The real reason Liverpool transfer target Donyell Malen left Arsenal

Donyell Malen has been in sensational goalscoring form for PSV since leaving Arsenal (Picture: Getty)

Donyell Malen’s sensational goalscoring form for PSV Eindhoven has, unsurprisingly, begun to prick the attention of Europe’s leading clubs.

The 20-year-old striker has scored 10 times in 13 appearances for his club already this season, including a five-goal haul in the win over Vitesse earlier this month and marked his senior international debut with a goal in Netherlands’ recent 4-2 win over Germany.

Reports claim Liverpool are monitoring Malen’s progress with interest, while Arsenal are said to be giving consideration re-signing a player they sold for just £500,000 two years ago.

Arsenal’s academy, now overseen by the club’s former captain Per Mertesacker, is beginning to produce an array of attacking talent with the likes of Bukayo Saka, Tyreece John-Jules and Folarin Balogun the latest off the production line and likely to follow the likes of Joe Willock and Reiss Nelson into the first team.

Malen, however, was viewed by several at the club as the outstanding player of his generation with Arsene Wenger remarking that he had ‘several interesting qualities’ having included him on a pre-season tour of Asia.

When he left north London, reports claimed it was under something of a cloud amid suggestions he was carrying too much weight. Malen refuted any such notion, however, in an interview back in May, sighting a desire to play first team football as his motivation and even wanted to extend his contract at Arsenal.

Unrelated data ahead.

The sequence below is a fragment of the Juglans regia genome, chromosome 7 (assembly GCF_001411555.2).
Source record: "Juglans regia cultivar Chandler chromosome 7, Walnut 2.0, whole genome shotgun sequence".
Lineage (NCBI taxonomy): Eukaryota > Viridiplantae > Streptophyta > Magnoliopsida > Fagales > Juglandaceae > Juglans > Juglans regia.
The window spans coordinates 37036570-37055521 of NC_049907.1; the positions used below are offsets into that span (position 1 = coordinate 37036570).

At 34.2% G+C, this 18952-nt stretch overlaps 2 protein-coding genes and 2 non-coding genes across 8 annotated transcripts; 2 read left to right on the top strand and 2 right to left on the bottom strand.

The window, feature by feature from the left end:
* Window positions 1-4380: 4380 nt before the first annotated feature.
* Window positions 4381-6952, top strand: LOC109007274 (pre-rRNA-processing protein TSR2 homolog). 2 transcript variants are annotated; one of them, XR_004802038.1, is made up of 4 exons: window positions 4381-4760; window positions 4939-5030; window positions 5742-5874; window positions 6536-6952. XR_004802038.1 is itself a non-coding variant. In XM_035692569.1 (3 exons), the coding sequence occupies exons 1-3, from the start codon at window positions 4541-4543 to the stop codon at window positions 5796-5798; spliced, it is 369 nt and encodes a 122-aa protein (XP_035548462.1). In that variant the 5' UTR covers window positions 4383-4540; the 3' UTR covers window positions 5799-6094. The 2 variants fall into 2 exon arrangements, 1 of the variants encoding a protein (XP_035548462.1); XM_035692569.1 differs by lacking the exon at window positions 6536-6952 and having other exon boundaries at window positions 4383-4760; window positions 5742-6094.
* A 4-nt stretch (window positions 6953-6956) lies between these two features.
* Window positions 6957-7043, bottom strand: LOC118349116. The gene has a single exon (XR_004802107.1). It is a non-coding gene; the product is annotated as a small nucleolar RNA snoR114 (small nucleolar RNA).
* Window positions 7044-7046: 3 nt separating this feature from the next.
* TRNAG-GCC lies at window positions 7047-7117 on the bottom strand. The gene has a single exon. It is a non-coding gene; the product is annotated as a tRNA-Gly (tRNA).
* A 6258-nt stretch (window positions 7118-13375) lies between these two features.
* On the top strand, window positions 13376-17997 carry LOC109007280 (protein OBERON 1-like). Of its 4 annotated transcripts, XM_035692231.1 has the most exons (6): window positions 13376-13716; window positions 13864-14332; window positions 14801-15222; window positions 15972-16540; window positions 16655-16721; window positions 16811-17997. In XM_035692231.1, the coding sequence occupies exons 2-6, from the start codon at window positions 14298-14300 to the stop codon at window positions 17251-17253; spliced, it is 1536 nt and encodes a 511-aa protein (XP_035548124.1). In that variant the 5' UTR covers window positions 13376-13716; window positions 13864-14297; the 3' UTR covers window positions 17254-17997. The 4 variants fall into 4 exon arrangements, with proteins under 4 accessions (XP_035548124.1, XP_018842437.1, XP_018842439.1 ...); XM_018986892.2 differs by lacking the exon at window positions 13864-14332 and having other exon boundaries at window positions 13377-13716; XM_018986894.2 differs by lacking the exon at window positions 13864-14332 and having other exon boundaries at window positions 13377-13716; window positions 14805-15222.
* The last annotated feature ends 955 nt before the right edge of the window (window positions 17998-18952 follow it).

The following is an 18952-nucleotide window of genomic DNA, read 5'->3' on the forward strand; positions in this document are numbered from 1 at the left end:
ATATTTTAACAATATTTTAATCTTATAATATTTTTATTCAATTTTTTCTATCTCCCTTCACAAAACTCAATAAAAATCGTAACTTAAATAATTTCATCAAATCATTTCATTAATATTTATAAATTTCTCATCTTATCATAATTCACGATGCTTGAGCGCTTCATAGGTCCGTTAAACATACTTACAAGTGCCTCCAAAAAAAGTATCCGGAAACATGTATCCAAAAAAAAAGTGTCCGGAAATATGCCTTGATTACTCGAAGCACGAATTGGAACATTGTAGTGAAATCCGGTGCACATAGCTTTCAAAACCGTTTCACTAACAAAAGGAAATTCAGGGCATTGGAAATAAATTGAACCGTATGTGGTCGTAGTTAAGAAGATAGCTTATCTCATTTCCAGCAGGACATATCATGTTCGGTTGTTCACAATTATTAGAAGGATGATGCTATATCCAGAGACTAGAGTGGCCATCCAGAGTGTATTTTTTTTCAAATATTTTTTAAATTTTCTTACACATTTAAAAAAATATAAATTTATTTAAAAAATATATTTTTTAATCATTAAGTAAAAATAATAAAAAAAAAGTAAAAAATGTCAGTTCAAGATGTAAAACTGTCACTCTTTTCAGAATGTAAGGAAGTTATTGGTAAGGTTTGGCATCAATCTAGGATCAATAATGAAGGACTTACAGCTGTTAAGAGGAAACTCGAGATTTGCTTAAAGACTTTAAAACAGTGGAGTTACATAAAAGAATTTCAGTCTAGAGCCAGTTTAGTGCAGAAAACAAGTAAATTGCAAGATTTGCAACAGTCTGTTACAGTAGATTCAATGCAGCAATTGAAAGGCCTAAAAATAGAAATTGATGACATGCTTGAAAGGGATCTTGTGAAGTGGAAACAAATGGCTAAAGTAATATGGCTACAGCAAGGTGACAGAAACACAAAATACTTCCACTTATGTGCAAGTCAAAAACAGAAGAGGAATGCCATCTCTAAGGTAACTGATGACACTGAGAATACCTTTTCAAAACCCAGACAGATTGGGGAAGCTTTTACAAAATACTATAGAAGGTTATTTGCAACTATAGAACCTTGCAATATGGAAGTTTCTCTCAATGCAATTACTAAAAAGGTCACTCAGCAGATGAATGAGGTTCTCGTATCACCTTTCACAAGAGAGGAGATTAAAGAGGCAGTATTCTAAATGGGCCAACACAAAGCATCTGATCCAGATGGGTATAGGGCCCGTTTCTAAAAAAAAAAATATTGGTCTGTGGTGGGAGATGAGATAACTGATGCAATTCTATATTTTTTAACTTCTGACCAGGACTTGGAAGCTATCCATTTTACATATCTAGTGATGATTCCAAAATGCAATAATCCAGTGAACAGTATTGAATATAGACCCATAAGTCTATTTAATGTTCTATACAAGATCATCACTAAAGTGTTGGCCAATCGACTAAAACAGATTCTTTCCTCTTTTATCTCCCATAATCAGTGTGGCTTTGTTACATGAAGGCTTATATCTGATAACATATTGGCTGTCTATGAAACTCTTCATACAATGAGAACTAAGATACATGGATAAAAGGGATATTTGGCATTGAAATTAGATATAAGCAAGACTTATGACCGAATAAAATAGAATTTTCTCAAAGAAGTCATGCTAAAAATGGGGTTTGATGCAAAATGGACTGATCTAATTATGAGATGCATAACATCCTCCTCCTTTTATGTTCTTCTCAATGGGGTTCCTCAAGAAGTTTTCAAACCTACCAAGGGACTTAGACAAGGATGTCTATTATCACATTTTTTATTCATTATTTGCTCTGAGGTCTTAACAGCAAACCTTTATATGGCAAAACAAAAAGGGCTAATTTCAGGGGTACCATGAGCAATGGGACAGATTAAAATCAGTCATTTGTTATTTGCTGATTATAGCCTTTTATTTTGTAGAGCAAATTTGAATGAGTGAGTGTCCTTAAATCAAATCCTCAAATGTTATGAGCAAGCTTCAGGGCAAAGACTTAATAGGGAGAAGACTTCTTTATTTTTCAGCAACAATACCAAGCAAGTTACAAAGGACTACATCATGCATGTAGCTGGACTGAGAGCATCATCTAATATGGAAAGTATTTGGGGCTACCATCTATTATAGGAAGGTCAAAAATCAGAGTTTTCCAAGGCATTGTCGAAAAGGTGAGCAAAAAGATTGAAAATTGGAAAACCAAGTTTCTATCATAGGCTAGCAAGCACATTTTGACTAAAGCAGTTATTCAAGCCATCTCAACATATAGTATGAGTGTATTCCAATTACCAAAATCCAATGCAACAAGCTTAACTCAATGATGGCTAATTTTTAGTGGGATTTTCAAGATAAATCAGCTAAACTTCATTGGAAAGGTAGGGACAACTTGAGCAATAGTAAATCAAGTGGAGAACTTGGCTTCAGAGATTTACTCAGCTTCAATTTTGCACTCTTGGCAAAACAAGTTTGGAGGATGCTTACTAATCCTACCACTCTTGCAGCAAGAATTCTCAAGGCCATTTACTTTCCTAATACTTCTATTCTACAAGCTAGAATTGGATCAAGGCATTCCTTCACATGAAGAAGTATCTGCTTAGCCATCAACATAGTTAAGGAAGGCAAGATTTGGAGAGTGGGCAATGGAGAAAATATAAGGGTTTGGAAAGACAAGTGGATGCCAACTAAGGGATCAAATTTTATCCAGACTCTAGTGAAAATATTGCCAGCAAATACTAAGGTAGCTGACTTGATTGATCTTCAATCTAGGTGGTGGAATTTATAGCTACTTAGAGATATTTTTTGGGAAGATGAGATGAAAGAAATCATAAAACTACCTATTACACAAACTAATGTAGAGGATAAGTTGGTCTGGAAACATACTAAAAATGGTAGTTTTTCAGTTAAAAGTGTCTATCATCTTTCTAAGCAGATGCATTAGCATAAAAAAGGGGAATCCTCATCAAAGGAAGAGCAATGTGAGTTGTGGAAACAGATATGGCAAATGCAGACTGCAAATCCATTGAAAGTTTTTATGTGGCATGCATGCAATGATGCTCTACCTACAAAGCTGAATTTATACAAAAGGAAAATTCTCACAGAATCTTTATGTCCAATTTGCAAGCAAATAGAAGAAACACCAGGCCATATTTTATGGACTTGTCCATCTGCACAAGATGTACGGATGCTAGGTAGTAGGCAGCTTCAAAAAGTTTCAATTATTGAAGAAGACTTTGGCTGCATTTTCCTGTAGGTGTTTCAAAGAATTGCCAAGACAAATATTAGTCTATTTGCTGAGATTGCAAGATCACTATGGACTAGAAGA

He told De Telegraaf: ‘That I was sent away from Arsenal is certainly not true. I still had a contract for a year and Arsenal even wanted to extend that.

Donyell Malen scored against Germany on his senior Netherlands debut (Picture: Getty)

‘I don’t play football for the money. I never did that. Otherwise I would not have left England.’

‘There are stories that I was not fit when I came to Arsenal. But I have never been too fat, that is really a nonsense story,’ he added.

‘It may sound silly, but I may have learned the most from the young boys such as Reiss Nelson.

‘They were used to a completely different kind of football, really that English style.

‘Thierry Henry was an assistant coach with the Under-18s. If he participated in the rondo you immediately saw: this man can play. And he gave tips that really made sense. Then you tried it and felt: hey, it works.’


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